In cirrhotic patients, portal hypertension (PHT) deteriorates survival, yet treatment options are limited. A major contributor to increased intrahepatic vasoconstriction in PHT is dysfunctional nitric-oxide signaling. Soluble guanylate cyclase (sGC) is the receptor of nitric-oxide and can be stimulated by riociguat. Riociguat is approved for pulmonary hypertension but has not been studied in liver cirrhosis. In this study we assessed the effects of riociguat on PHT and liver fibrosis in cholestatic (bile duct ligation, BDL) and toxic (carbon-tetrachloride, CCl4) rat models. In cirrhotic livers sGC expression was upregulated. In BDL rats, riociguat reduced liver fibrosis and decreased portal pressure without affecting systemic hemodynamics. In an early BDL disease stage, riociguat decreased bile duct proliferation, improved sinusoidal vascular dysfunction and inhibited angiogenesis. In advanced BDL riociguat exhibited anti-inflammatory effects. In CCl4 rats the beneficial effects of riociguat treatment were less pronounced and confined to an early disease stage. Similarly, in patients with cholestatic cirrhosis and PHT nitrates (that induce sGC activity) decreased portal pressure more effectively than in patients with non-cholestatic etiology. We also found an improvement of transaminases in patients with pulmonary hypertension receiving riociguat. Our findings support the clinical development of sGC stimulators in patients with cirrhotic PHT.
In liver cirrhosis intrahepatic vascular resistance is increased – causing portal hypertension (PHT)1. In turn, PHT may subsequently trigger development of hyperdynamic circulation2 and severe complications, such as variceal bleeding3 or ascites4. Non-selective betablockers (which reduce hepatic inflow)5 and nitrates (nowadays rarely used due to systemic side effects)6 are the only available medical treatments for PHT – but not all patients show a sufficient decrease of portal pressure1. Hence novel therapeutic targets7, such as the nuclear receptors PPARγ8 or FXR9, and the soluble guanylate cyclase (sGC) are currently explored.
Intrahepatic vascular resistance in cirrhosis is determined by both structural (i.e. fibrosis, vascular remodeling) and functional abnormalities (i.e. sinusoidal vasoconstriction, endothelial dysfunction)10. Endothelial dysfunction and sinusoidal vasoconstriction are driven by inflammation, oxidative stress and by an imbalance of vasodilators and vasoconstrictors. Nitric oxide (NO) represents the most important biogenic vasodilator, while in cirrhotic livers, both the production of and the response to NO are severely dysregulated11. The NO downstream signaling target sGC mediates vasodilation by catalyzing the reaction from GTP to cGMP12. The enzyme activity is predominantly regulated by a heme/Fe(II) group, which senses NO12,13. However, under conditions of oxidative stress, Fe(II) may be oxidized to Fe(III), thereby decreasing responsiveness to NO and thus deteriorating enzyme kinetics14. Pharmacologically, sGC activity can be increased using sGC stimulators such as riociguat (RIO)15. RIO targets sGC via an allosteric binding site and potentiates its sensitivity to low levels of bioavailable NO16. Direct modulation of sGC activity - downstream from NO - might be more beneficial than affecting NO production itself, since most detrimental effects of NO are cGMP-independent, while cytoprotective actions of NO are mediated via sGC17. Moreover, sGC stimulation by RIO may be more resistant against the negative cGMP-dependent protein kinase feedback loop18 or S-nitrosylation in stress conditions19, both limiting sGC activity.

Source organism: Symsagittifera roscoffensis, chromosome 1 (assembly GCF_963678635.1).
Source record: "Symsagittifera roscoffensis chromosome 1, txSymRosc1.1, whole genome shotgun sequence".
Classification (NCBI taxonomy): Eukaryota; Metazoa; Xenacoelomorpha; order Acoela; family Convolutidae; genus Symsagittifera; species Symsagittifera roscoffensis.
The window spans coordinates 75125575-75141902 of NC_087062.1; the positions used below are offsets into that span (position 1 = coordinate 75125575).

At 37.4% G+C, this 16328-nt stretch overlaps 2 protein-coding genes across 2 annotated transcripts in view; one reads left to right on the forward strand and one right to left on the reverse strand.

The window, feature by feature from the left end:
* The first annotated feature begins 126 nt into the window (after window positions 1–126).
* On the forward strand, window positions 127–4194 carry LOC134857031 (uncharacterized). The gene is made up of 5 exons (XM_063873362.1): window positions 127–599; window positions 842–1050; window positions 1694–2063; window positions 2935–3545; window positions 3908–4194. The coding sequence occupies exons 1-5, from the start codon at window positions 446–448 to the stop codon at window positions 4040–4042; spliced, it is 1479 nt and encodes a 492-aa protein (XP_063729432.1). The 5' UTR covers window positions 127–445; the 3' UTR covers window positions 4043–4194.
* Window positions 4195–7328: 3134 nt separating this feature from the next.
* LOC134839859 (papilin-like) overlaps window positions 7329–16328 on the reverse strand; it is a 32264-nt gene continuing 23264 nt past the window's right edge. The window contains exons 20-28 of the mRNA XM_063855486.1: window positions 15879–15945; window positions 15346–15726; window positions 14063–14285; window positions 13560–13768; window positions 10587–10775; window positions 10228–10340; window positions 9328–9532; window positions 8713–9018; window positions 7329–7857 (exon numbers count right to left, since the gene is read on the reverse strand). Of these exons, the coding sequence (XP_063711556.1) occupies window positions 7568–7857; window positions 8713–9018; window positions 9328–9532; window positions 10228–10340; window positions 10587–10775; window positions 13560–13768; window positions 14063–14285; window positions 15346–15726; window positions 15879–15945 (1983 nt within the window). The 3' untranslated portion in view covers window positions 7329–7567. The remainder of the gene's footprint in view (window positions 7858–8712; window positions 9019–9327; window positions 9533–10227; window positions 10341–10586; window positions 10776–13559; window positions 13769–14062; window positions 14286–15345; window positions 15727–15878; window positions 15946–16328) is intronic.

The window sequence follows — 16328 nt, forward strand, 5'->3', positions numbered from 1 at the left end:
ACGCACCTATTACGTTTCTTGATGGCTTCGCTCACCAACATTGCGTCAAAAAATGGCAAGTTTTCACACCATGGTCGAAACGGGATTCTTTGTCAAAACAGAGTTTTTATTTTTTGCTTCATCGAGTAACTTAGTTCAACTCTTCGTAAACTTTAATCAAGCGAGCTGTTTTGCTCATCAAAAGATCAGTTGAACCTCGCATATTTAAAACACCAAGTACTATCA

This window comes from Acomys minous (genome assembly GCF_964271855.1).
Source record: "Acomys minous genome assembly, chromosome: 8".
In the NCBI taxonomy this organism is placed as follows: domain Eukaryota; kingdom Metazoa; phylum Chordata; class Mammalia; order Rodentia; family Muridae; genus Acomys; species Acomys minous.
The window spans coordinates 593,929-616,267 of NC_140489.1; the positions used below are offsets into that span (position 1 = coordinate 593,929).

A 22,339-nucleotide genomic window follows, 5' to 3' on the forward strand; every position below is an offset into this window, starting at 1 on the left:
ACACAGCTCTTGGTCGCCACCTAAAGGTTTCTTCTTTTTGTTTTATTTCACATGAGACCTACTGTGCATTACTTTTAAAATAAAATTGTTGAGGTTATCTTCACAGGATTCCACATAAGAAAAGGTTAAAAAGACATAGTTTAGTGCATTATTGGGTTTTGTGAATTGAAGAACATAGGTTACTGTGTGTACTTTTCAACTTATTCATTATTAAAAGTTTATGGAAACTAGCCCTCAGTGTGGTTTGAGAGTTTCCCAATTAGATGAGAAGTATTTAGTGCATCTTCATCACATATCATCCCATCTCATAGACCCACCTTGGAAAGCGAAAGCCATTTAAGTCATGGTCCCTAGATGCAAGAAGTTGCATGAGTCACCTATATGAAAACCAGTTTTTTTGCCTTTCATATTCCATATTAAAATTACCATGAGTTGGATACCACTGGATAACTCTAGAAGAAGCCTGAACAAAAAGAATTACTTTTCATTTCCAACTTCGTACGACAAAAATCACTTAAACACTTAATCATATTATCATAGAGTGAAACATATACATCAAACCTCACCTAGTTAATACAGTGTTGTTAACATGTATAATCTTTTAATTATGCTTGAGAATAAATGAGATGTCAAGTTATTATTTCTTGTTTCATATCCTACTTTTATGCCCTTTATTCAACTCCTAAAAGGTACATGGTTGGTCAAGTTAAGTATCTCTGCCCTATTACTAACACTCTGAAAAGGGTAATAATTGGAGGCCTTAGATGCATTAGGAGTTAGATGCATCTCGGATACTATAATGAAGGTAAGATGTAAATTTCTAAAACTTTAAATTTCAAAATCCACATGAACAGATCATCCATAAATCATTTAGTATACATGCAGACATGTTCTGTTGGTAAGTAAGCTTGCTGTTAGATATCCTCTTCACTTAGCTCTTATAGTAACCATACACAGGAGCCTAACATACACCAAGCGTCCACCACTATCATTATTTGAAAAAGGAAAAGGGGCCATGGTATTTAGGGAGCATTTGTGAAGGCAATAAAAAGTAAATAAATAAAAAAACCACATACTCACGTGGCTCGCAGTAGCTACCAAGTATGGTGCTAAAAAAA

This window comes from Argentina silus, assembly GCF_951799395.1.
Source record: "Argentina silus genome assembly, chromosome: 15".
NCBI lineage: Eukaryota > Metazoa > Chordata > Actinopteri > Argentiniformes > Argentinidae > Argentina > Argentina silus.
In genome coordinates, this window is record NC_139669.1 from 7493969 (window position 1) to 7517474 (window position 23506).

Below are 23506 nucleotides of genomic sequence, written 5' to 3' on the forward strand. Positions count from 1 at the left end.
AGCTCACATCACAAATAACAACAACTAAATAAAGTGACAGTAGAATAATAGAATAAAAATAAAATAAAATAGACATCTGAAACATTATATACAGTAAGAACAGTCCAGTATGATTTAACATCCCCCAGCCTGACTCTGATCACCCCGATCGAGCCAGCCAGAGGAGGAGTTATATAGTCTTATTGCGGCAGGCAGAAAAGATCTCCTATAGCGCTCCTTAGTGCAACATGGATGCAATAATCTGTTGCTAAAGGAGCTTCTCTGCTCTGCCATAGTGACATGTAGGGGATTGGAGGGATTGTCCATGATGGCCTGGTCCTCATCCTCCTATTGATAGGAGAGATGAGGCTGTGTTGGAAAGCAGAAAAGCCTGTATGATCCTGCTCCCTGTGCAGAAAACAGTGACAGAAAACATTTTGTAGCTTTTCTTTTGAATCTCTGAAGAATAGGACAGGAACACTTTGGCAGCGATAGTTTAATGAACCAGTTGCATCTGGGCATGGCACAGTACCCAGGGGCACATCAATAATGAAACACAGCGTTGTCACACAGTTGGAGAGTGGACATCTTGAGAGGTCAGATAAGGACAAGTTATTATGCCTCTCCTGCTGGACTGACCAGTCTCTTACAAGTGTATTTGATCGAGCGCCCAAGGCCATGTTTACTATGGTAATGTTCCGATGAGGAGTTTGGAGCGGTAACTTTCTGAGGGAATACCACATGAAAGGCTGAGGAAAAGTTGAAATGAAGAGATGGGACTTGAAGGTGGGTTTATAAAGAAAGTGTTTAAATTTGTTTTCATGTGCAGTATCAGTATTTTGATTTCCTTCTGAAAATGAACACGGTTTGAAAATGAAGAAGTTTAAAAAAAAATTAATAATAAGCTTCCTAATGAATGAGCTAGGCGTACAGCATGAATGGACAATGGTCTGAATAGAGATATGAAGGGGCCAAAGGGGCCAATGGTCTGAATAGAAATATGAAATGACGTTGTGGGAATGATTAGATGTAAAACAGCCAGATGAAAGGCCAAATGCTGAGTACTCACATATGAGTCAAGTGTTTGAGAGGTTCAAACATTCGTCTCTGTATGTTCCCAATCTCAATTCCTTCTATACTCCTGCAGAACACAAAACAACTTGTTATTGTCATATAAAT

In preclinical studies RIO has been shown to exert antihypertensive, antifibrotic and antiinflammatory effects, and to reduce vascular remodeling20. Recently, RIO has been approved for the treatment of pulmonary hypertension21,22. Two experimental studies investigated the effects of the sGC activator BAY 60–2770 in experimental cirrhosis: Knorr et al. demonstrated first, that BAY 60–2770 exhibits antifibrotic effects in rat models of CCl4-fibrosis and pig-serum induced liver injury23. Xie et al. confirmed these findings in a thioacetamide rat model and also observed an amelioration of sinusoidal architecture after BAY 60–2770 treatment24. Currently there are no data on the effects of sGC stimulation on PHT. However, prevention of cGMP degradation by phosphodiesterase-5-inhibitors (PDE5i), significantly reduced portal pressure (PP) in two clinical studies25,26. In line, PDE5i also reduced liver fibrosis, improved endothelial dysfunction and decreased PHT in cirrhotic rats27,28.